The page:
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8/11/2007

Wrench Yourself

It was a cool, early morning at the track, and the usual group of derelicts (who else would get up at the crack of dawn on a Saturday?) assembled, chit-chatting while waiting for the warm-up to begin. “Looks like you’ve got a flat,” someone said to me. I looked down at my front wheel which was wearing an unenthusiastic, empty tube.

After rummaging through my bag in search of a spare tube, coming up empty-handed (did I mention it was really early? On a Saturday?) and realizing that the training session was to begin in exactly two minutes, I happily accepted the offer to just throw a different, more air-friendly wheel on my bike and worry about the flat later.

Standing over the bike, I lifted up her front end, slipped out the offending wheel, and began to align the replacement with the dropouts. To my right, I hear a friend say something to me and I pause, mid wheel-change, to turn my head in his direction and respond. By the time I look back down at my wheel—about five seconds later at best—there were not one, not two, but three guys kneeling down, all simultaneously trying to put the wheel in for me.

My jaw dropped. One of them said, “Here, let us give you a hand.” Biting my tongue, all the familiar annoyance began to swell up. The things I immediately wanted to blurt out: “Thanks, but I can manage; just because I’m a girl doesn’t mean I’m one of those cyclists who can’t change a flat—I fix bikes for a living!”

I know all of those would come out rude, like I’m being a bitch. So I attempt to be gracious and say nothing, letting the boys put the front wheel back in for me. Me, the girl who won’t let anyone else so much as adjust her derailleur.

Days later, the instance is still floating around in my mind. Why did they think they needed to help me? I wasn’t showing any signs of difficulty or of requiring assistance. Was it chivalry or were they operating on those stereotypes of helpless velo-femmes that make my blood simmer? Essentially, were they holding the door open for me, or were they assuming I’m bad at math? Would the same thing have happened had I been a guy?

Recently, my friend Jeanette and I were discussing my experience at the track over lunch. We rolled our eyes and giggled as we swapped stories about other such instances we’ve both encountered. She is the only other female bike mechanic I know, and she related stories of people assuming that, instead of being the shop wrench, she is the shop owner’s wife.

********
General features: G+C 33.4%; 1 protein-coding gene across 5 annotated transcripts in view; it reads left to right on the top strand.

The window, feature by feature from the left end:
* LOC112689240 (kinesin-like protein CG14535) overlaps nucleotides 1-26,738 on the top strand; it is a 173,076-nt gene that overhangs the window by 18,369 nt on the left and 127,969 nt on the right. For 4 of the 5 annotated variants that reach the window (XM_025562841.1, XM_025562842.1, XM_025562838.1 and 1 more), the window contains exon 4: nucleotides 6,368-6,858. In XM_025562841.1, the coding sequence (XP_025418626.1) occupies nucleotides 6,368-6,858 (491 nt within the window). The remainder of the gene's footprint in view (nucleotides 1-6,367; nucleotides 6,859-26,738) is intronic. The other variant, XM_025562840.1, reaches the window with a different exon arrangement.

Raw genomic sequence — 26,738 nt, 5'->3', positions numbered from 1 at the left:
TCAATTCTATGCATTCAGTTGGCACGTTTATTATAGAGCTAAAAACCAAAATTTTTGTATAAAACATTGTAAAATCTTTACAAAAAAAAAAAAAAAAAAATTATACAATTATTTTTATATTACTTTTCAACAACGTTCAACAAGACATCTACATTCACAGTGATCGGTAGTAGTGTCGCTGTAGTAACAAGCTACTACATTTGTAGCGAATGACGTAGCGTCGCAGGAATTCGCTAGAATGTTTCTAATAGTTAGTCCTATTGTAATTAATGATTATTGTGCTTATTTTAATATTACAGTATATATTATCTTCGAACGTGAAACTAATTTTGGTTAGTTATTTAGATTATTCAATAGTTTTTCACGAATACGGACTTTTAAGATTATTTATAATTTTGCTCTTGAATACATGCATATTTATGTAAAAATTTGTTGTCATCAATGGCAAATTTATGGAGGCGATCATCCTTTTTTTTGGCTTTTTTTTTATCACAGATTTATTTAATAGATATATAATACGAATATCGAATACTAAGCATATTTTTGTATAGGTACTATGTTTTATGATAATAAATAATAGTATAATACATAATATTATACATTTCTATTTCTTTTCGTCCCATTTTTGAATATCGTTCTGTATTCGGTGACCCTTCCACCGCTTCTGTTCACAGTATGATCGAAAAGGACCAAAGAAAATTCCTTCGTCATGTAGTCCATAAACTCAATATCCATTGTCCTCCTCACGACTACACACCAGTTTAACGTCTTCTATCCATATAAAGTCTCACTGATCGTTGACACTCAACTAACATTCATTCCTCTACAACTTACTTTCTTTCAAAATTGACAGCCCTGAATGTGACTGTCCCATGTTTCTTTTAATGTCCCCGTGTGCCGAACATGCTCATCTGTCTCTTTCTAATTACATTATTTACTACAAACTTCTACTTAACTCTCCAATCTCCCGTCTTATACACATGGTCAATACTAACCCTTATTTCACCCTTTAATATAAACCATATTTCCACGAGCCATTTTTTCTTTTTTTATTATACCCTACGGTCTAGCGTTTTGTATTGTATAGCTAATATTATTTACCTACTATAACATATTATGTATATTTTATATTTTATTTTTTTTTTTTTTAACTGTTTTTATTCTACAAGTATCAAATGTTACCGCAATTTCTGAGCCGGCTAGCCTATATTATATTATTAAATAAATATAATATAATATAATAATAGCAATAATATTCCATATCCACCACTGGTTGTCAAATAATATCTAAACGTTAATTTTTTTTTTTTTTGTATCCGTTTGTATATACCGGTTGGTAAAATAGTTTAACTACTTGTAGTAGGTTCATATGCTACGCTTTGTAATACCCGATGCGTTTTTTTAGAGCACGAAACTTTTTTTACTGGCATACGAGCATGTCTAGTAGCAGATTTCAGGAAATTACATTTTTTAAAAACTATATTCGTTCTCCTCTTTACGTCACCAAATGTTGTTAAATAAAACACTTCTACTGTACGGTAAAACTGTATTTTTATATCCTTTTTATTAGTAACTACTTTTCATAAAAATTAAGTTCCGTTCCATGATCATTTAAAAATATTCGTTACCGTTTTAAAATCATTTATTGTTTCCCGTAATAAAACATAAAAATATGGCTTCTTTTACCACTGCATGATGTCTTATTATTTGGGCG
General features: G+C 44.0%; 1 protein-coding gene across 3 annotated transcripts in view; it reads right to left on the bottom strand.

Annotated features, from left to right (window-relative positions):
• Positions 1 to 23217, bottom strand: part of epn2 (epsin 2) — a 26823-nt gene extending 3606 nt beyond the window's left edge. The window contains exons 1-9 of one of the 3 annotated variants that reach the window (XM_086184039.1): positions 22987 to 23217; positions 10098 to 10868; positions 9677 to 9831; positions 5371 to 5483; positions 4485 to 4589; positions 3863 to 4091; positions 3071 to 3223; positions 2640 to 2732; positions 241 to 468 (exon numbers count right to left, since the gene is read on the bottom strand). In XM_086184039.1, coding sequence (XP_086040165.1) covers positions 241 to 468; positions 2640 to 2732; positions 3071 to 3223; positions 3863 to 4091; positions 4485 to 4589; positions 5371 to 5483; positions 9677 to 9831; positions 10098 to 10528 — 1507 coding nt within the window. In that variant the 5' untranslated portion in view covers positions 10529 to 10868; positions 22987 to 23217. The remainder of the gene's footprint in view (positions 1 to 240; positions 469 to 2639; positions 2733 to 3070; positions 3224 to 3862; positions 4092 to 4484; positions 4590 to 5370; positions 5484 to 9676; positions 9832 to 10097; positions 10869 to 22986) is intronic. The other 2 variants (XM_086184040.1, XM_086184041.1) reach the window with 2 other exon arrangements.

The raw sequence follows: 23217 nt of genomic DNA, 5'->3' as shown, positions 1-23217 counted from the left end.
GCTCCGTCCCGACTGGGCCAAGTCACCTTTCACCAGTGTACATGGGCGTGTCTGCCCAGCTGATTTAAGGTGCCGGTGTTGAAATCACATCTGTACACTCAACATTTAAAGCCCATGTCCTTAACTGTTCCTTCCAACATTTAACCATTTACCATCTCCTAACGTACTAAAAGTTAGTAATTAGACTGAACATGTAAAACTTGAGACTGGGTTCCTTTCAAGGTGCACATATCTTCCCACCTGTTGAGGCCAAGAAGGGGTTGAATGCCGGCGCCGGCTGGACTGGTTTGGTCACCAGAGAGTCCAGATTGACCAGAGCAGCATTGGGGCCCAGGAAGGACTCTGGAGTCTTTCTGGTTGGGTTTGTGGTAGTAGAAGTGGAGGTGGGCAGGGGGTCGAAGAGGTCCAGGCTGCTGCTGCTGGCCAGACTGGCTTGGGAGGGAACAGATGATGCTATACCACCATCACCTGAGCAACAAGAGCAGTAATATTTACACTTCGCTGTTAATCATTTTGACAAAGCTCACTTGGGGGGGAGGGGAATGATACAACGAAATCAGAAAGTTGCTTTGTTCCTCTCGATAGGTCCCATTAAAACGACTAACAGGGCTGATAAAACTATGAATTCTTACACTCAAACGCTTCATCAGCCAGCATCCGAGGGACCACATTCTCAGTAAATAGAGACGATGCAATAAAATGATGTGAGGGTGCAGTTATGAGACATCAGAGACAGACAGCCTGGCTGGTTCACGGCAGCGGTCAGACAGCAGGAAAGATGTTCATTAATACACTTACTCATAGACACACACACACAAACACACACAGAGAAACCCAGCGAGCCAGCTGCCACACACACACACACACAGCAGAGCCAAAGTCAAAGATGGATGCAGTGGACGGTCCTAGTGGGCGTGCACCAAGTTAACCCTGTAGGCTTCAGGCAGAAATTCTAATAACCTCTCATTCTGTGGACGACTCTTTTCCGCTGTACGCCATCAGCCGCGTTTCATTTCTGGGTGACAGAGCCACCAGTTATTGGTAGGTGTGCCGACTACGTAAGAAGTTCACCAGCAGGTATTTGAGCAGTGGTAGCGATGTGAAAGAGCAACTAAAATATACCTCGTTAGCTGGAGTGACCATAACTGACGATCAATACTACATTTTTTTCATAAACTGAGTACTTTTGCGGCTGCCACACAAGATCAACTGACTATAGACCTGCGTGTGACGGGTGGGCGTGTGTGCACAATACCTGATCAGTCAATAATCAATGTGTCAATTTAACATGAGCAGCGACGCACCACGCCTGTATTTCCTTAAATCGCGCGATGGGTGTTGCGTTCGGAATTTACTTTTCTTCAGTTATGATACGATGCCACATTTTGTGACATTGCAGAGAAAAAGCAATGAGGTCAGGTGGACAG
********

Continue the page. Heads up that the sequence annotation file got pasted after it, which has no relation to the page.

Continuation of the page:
“The ones who are really fun are the guys who lean over the counter and start telling me how to fix their bike,” she laughed.

“Or the ones who are completely blown away that you’re back there at all,” I added. “Yes, I was born with two x chromosomes and I can overhaul your bottom bracket.”

Our laughter began to attract attention from the other patrons. We talked about how easy it is to get offended by such behavior, and how to handle it politely and with a little grace.

“Speaking of grace …” Jeanette began, “do you know Becky?”

Becky (not her real name) is a seasoned cyclist who has been riding for many years and knows her fair share about bicycles. She’s put in time as a messenger, and she is the kind of girl who fixes her own bike. While out on a long road ride several months ago, she and Jeanette had to abruptly come to a halt at the side of the road. Becky had a flat. This being no reason for alarm, they stopped to stretch their legs, and Becky began to change her tube.

“I think she had just taken her rear wheel out when a group of guys started riding past,” Jeanette continued. One of the gentlemen slowed to a stop next to Becky.
“Do you need some help with that?” he asked her politely.

What followed was a barrage of four-letter words and insults as Becky literally began screaming at the guy who had stopped.

“What the fuck?! You think just ‘cuz I’m a girl I can’t do this?! You pompous piece of...!” she yelled, at one point even holding her frame pump over her head like a baseball bat, waving it at the poor soul who had stopped to offer assistance.

The image made me laugh, and we both agreed that we’ve come close to doing the same thing once or twice on an exceptionally bad day. We also agreed that the extreme of Becky’s wrath was a little ludicrous. Besides the probability that it had scarred that well-meaning fellow for life, it was a perfect example of how not to handle the situation. We joked about forming a support group for women to provide a place to vent such frustrations, and preventing frame pump induced injuries everywhere.

As for me, when a surprised fellow cyclist’s eyes grow wide when they ask, “You’re a mechanic?” I'd think of Becky, and smile. “Yes,” I say with all the graciousness I can muster, “How can I help you?”

After all, I don’t want to be one of
those cyclists.
-2003

2 comments:

Fritz said...

I stop for ladies and gents equally asking if they need assistance. It's just common courtesy. Can you describe Becky so I know not to stop for her?

When I've flatted I don't come unglued and assume they think I'm a moron (or whatever) when somebody offers help. There have been times I've been very glad for the help -- when my patch glue has dried, or I've forgotten my CO2 cartridge, or the time I broke the valve on the tube. While your experience with unneeded attention at the start of the ride was unwarranted (the guys are trying to prove their manly chivalry in that instance), your friend Becky just has a chip on her shoulder.

Velochick said...

I totally agree. Thanks for reading!